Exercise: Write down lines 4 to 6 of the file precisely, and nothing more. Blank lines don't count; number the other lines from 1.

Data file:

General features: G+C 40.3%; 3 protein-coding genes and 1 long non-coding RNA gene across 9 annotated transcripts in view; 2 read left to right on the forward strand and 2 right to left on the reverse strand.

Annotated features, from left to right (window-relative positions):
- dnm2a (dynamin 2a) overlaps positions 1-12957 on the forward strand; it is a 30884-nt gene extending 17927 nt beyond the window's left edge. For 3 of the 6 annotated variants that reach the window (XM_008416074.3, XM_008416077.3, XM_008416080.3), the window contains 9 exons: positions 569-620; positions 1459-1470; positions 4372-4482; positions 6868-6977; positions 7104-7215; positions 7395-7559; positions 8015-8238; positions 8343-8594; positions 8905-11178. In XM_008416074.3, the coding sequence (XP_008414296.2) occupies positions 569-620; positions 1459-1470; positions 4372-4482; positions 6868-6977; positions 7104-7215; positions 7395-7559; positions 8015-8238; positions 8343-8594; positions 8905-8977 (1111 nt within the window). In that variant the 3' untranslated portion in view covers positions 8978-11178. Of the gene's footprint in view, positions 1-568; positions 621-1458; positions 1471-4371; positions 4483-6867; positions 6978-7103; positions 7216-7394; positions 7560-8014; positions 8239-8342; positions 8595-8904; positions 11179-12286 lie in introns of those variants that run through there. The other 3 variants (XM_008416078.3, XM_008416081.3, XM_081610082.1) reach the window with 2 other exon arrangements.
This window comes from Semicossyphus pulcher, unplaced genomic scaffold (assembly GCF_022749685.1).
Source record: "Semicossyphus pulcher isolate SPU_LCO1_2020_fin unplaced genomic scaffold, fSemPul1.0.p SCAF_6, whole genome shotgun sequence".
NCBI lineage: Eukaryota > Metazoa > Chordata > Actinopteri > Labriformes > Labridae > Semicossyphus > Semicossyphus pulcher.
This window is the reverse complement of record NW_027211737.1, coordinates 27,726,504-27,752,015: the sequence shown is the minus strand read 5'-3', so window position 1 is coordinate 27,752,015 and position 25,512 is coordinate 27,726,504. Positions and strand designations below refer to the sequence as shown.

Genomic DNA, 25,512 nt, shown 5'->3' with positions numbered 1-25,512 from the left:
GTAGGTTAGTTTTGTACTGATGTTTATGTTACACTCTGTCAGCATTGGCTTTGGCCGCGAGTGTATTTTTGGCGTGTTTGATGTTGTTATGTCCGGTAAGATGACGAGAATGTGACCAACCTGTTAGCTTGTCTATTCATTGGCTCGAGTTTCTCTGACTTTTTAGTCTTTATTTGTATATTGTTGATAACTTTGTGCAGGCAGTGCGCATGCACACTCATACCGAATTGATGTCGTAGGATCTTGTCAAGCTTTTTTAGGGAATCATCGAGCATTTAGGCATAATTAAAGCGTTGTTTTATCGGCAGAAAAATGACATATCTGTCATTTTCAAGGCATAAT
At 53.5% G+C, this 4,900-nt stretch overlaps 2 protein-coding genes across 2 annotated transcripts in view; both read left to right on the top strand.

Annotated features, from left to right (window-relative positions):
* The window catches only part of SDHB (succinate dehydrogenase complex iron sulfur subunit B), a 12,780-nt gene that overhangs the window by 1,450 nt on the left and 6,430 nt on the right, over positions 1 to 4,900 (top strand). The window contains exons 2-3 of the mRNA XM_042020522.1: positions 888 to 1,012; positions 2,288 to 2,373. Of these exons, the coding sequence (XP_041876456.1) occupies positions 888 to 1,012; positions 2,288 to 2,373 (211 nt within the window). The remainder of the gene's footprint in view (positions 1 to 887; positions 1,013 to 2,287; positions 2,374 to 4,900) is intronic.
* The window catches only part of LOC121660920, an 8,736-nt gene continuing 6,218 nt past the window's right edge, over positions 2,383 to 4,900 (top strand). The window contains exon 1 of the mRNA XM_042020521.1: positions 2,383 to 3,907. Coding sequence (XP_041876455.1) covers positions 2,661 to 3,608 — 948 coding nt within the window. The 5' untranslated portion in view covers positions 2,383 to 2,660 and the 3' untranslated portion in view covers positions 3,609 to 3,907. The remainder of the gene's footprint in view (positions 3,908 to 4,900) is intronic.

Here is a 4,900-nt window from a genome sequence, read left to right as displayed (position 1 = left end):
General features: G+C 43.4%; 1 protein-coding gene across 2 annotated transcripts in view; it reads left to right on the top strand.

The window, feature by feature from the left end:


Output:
This window comes from Semicossyphus pulcher, unplaced genomic scaffold (assembly GCF_022749685.1).
Source record: "Semicossyphus pulcher isolate SPU_LCO1_2020_fin unplaced genomic scaffold, fSemPul1.0.p SCAF_6, whole genome shotgun sequence".
NCBI lineage: Eukaryota > Metazoa > Chordata > Actinopteri > Labriformes > Labridae > Semicossyphus > Semicossyphus pulcher.